COLUMN: Martha and the evolution of cultural connection

I met Martha Coigney while in my first full-time job out of grad school, working in fundraising at Theatre Communications Group.

Eleanor Stacey

I met Martha Coigney while in my first full-time job out of grad school, working in fundraising at Theatre Communications Group (TCG), a New York-based publisher and service organization for American theatre.Martha came to TCG at around the same time as I did, when TCG brought the US Centre of the InternationalTheatre Institute (ITI) under their organizational wing.

I was sad to hear of Martha’s passing last week, and have been thinking a lot about her and her passion for theatre around the world. When I met her, Martha was in her late 60s. She was a tall, slim frame, always in long, Isadora Duncan-esque flowing scarves in brilliant colours. Conversations with her were fascinating she talked about great artists of the world like old friends (and in fact, I think they all were her friends) people like Edward Albee, Paul Newman, Lee Strasberg. She once washed dishes with Marilyn Monroe. Her stories were peppered with casual and genuine connections with artists from around the globe and over decades of experiences.

At that time, Martha had been the director of ITI in the US for more than 35 years (and president of the global ITI network of 90-plus centres as well). I remember how she told me about ITI: that this nonpolitical network has been started by UNESCO but was free of government intervention so that it could be an ongoing bridge between countries despite political lines, originally in response to the Iron Curtain. Her love for this mission ensured that despite dangerous politics, surveillance, and censorship in many places around the world, ITI continued “to advocate for the protection and promotion of cultural expressions, regardless of age, gender, creed or ethnicity.”

This mission is huge, but today it may not seem as profound or monumental. After all, it’s not so different from many statements that we see on the Internet these days. Facebook’s mission is “to give people the power to share and make the world more open and connected.” Skype aims “to be the fabric of real time communication on the web.” Amazon endeavours “to build a place where people can come to find and discover anything they might want to buy online.”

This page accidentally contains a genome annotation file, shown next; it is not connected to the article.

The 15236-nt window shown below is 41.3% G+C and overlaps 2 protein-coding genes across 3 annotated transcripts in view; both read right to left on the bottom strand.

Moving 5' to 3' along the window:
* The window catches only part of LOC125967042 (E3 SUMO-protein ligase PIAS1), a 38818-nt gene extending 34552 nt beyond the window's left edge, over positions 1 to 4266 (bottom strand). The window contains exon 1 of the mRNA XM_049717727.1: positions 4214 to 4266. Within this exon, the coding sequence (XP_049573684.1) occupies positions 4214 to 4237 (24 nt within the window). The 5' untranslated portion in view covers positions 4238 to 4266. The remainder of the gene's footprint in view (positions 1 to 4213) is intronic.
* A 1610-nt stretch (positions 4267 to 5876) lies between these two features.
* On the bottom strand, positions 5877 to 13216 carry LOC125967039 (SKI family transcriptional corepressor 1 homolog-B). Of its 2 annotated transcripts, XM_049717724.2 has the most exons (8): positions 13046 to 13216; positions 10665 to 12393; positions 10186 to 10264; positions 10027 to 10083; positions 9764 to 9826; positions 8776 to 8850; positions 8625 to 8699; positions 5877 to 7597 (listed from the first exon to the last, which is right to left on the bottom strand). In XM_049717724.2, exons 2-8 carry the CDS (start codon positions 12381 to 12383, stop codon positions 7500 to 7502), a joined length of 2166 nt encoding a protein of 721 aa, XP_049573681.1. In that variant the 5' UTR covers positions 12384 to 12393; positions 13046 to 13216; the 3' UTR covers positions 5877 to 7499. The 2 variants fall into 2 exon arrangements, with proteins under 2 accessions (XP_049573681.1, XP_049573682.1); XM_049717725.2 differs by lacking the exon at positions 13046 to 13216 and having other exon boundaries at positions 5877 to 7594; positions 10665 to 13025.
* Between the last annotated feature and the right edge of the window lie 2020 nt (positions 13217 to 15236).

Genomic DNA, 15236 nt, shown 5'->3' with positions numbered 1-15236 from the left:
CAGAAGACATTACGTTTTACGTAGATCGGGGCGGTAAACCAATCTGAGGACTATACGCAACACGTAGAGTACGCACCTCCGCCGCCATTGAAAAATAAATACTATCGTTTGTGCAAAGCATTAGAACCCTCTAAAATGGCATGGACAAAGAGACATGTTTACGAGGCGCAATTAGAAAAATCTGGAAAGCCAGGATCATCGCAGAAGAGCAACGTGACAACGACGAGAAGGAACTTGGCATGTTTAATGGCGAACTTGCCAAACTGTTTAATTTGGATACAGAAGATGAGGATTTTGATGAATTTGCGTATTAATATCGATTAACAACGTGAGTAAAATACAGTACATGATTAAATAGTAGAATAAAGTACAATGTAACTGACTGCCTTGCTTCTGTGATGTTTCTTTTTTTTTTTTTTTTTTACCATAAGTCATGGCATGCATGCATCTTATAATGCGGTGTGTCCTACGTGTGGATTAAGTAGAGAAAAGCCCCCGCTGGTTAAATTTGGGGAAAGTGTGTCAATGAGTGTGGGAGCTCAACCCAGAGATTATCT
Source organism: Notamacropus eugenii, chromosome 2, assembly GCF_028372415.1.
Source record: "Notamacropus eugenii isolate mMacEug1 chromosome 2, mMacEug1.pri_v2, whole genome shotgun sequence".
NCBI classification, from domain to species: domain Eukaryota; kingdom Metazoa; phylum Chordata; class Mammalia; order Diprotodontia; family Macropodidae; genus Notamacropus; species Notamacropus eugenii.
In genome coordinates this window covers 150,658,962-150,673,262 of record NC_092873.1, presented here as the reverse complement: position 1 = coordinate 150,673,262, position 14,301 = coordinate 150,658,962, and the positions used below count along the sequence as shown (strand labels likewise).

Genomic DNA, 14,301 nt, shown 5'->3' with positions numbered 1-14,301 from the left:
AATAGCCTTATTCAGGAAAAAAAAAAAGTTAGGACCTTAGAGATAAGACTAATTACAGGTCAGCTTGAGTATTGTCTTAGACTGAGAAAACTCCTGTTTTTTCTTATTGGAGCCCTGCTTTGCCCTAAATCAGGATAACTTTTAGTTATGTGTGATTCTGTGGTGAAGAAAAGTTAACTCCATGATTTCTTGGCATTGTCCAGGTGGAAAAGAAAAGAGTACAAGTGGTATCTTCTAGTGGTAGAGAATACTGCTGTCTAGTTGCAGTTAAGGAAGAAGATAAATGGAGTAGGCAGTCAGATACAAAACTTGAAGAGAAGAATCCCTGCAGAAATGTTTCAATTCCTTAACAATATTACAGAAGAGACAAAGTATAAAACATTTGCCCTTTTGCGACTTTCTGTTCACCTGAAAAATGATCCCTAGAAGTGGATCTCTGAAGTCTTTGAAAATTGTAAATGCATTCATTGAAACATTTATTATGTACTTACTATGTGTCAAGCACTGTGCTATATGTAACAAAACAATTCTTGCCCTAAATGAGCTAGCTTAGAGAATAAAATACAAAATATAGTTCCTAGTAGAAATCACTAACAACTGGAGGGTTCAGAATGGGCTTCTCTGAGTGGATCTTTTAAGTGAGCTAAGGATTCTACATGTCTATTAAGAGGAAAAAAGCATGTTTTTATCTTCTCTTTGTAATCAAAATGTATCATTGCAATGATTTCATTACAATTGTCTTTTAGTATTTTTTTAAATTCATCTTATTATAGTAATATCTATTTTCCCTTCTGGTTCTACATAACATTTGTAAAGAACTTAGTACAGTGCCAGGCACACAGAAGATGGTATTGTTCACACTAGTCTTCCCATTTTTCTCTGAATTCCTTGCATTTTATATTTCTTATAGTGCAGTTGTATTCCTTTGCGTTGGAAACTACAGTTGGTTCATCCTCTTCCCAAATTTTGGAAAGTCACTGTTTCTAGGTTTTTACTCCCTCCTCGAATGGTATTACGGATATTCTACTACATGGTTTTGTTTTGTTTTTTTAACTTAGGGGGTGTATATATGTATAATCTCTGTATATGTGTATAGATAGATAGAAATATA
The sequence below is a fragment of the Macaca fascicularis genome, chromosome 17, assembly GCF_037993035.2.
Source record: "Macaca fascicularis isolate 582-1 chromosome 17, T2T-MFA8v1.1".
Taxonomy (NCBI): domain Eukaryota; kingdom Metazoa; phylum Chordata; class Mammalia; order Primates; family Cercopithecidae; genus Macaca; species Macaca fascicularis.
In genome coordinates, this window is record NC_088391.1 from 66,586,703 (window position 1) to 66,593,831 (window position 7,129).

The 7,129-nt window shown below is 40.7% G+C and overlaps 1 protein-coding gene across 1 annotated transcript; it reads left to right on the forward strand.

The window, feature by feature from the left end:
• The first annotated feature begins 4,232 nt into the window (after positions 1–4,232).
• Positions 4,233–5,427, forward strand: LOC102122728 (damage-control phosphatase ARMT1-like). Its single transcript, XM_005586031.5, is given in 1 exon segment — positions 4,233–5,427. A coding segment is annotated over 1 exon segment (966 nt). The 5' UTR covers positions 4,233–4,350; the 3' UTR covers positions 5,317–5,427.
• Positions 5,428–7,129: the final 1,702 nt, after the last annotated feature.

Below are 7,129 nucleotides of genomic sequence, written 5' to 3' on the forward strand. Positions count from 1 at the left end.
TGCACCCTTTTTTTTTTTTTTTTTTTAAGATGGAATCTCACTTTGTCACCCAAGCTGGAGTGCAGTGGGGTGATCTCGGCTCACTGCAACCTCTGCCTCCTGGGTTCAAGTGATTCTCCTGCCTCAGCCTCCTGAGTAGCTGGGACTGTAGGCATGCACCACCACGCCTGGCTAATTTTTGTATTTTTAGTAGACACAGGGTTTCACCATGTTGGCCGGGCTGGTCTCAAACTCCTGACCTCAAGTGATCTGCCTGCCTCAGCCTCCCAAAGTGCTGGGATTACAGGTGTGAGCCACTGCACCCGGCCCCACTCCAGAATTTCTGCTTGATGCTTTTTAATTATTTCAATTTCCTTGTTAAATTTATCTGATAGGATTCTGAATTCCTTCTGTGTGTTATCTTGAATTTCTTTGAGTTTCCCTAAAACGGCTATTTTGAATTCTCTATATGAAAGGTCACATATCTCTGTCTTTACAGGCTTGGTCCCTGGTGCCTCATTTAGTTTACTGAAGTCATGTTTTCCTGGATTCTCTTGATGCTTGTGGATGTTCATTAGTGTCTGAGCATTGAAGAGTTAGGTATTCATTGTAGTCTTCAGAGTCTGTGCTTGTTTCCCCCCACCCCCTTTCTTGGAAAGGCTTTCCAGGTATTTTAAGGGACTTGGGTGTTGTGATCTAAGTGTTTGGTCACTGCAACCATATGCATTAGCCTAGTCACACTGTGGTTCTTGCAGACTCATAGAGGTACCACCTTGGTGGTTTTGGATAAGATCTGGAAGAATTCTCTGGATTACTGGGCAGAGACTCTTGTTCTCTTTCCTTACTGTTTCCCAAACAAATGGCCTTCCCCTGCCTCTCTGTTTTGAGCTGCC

The difference is that ITI was founded in 1948, in a very different era of communication technology. The efforts to nurture international relationships would have been massive, requiring long and sometimes dangerous travel for in-person meetings, posted letters, and telephone calls, where possible. Put into that framework, the founding and ongoing continuation of ITI for more than 60 years shows an astounding and tenacious will to be connected.

How fortunate we are today. We have the ability to connect instantly with people around the world. Certainly,there are many countries where censorship and surveillance continue to intervene, but the opportunities available to us to reach others are spectacular.

Taking advantage of this is at the heart of why Nelson Civic Theatre Society is on the path to bring fibre opticInternet to our venue. With it, we will be able to facilitate real-time collaboration between local and distant art makers, and show live events on screen with exceptional reception and clarity. We plan to create opportunities for live educational, professional and cultural exchanges through two-way connections. Our goal is to not only show movies, but to be a home for much more than movies, and a place where members of our local community can confidently engage with the world through digital technology.

It’s a great era to be a connector and a facilitator. We look forward to continuing to build our role in these areas to meet local needs in this marvellous age of online collaboration and sharing.

Eleanor Stacey is the executive director of Nelson Civic Theatre Society.

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